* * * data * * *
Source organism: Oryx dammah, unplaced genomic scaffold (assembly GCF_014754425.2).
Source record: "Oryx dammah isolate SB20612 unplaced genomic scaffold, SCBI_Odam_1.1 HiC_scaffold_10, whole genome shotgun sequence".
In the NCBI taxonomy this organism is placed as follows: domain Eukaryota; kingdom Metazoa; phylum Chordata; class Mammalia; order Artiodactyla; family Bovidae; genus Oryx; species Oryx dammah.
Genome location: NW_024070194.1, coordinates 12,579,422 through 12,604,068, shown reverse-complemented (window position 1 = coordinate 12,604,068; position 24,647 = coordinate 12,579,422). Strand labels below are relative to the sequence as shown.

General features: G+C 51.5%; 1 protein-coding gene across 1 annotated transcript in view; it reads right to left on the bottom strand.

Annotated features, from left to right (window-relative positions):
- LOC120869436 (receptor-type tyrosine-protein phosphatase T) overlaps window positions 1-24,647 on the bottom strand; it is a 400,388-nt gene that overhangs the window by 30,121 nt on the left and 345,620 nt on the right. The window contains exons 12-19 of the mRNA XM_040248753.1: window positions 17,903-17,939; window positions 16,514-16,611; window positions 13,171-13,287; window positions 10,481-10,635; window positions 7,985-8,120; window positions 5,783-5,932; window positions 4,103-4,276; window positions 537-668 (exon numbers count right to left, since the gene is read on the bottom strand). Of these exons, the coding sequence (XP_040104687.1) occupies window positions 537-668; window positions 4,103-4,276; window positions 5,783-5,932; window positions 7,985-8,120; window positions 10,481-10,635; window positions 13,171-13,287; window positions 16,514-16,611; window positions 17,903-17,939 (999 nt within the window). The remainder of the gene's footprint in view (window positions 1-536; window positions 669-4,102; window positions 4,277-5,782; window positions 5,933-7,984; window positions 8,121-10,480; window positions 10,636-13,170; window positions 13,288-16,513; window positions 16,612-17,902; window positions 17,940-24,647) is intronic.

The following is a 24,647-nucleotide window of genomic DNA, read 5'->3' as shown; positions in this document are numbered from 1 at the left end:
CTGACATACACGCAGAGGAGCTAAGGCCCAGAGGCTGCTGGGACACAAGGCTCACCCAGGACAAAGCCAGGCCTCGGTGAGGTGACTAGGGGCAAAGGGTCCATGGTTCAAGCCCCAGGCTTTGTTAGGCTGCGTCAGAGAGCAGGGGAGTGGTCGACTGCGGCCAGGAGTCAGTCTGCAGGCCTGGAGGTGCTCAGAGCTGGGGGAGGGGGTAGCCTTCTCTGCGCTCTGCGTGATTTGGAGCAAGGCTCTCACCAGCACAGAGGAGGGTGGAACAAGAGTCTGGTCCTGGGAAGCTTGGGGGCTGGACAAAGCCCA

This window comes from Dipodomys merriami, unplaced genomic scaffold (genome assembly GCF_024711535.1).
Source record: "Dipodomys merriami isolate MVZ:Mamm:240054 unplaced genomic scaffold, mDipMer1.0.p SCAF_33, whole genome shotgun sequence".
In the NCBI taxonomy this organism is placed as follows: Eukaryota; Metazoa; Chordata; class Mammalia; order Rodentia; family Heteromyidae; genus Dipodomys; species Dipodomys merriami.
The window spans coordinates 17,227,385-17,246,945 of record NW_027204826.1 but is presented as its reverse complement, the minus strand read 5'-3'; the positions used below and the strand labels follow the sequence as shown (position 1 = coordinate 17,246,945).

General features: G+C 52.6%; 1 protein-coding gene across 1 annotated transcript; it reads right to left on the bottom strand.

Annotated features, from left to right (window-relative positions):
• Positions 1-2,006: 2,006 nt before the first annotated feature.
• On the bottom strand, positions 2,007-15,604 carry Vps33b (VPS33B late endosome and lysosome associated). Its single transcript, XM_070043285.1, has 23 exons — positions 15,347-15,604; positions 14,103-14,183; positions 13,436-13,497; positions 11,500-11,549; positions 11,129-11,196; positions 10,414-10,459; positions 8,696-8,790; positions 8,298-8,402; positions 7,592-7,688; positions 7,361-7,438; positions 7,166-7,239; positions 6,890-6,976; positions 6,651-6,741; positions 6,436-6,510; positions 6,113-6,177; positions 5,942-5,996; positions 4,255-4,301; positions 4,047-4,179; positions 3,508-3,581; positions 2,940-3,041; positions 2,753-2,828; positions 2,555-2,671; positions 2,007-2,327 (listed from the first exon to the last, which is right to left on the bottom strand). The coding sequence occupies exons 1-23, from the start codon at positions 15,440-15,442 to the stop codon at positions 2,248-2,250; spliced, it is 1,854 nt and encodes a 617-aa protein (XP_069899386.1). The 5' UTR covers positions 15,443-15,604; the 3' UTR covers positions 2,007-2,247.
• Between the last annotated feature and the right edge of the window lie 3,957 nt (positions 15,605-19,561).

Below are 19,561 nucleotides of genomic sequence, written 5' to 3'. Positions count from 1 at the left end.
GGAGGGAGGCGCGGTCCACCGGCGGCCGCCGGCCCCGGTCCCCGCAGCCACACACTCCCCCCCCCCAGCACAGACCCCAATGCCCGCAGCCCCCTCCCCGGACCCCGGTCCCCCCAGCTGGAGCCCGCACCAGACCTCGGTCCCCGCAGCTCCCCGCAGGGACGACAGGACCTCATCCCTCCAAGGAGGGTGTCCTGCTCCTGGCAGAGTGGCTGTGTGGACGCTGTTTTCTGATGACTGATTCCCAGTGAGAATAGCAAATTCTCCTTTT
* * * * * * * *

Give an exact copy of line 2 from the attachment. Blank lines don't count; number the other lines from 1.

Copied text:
Source record: "Oryx dammah isolate SB20612 unplaced genomic scaffold, SCBI_Odam_1.1 HiC_scaffold_10, whole genome shotgun sequence".